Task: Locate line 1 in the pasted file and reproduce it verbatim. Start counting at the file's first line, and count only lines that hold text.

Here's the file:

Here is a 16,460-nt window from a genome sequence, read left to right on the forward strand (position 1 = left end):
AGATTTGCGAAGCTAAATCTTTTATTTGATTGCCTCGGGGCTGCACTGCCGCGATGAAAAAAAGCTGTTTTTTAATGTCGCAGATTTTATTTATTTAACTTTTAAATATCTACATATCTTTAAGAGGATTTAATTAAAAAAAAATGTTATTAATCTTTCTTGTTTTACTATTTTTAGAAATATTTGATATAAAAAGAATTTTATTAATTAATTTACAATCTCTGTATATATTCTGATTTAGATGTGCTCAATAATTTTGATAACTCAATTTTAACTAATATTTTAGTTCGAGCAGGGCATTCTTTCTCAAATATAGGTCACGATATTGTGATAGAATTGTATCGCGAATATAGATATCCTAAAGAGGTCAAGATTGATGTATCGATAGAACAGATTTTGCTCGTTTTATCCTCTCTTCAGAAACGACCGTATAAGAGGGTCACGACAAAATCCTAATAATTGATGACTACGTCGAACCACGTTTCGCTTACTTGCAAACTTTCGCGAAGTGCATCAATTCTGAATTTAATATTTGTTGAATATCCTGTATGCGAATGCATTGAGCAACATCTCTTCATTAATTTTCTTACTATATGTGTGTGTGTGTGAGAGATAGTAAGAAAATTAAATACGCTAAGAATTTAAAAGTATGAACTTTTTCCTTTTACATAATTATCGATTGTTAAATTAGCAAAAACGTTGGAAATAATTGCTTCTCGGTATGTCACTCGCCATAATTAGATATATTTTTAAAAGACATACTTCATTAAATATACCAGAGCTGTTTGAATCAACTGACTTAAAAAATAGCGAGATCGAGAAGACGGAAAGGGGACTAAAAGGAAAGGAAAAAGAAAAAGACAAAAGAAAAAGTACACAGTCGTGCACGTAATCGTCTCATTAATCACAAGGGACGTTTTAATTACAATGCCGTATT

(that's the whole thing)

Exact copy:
Here is a 16,460-nt window from a genome sequence, read left to right on the forward strand (position 1 = left end):